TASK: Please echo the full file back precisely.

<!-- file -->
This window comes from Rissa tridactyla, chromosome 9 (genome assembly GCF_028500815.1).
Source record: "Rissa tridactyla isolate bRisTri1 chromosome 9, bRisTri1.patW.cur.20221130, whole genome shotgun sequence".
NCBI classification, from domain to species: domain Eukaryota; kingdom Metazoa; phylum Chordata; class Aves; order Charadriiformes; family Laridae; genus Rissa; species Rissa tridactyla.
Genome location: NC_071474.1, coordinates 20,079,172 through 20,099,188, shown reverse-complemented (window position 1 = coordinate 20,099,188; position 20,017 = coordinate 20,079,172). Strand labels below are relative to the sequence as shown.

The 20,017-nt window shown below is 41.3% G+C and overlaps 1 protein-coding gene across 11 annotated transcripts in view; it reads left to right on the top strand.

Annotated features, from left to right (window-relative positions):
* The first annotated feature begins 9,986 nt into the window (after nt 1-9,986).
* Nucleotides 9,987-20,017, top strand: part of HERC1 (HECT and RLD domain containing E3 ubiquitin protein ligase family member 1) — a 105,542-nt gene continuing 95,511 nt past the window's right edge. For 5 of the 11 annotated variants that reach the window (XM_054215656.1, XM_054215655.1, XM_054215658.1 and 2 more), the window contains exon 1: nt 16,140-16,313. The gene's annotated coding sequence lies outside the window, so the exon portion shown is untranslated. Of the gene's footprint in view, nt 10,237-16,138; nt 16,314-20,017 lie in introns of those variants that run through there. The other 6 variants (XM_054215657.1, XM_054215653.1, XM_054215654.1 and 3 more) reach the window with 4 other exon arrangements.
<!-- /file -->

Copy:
This window comes from Rissa tridactyla, chromosome 9 (genome assembly GCF_028500815.1).
Source record: "Rissa tridactyla isolate bRisTri1 chromosome 9, bRisTri1.patW.cur.20221130, whole genome shotgun sequence".
NCBI classification, from domain to species: domain Eukaryota; kingdom Metazoa; phylum Chordata; class Aves; order Charadriiformes; family Laridae; genus Rissa; species Rissa tridactyla.
Genome location: NC_071474.1, coordinates 20,079,172 through 20,099,188, shown reverse-complemented (window position 1 = coordinate 20,099,188; position 20,017 = coordinate 20,079,172). Strand labels below are relative to the sequence as shown.

The 20,017-nt window shown below is 41.3% G+C and overlaps 1 protein-coding gene across 11 annotated transcripts in view; it reads left to right on the top strand.

Annotated features, from left to right (window-relative positions):
* The first annotated feature begins 9,986 nt into the window (after nt 1-9,986).
* Nucleotides 9,987-20,017, top strand: part of HERC1 (HECT and RLD domain containing E3 ubiquitin protein ligase family member 1) — a 105,542-nt gene continuing 95,511 nt past the window's right edge. For 5 of the 11 annotated variants that reach the window (XM_054215656.1, XM_054215655.1, XM_054215658.1 and 2 more), the window contains exon 1: nt 16,140-16,313. The gene's annotated coding sequence lies outside the window, so the exon portion shown is untranslated. Of the gene's footprint in view, nt 10,237-16,138; nt 16,314-20,017 lie in introns of those variants that run through there. The other 6 variants (XM_054215657.1, XM_054215653.1, XM_054215654.1 and 3 more) reach the window with 4 other exon arrangements.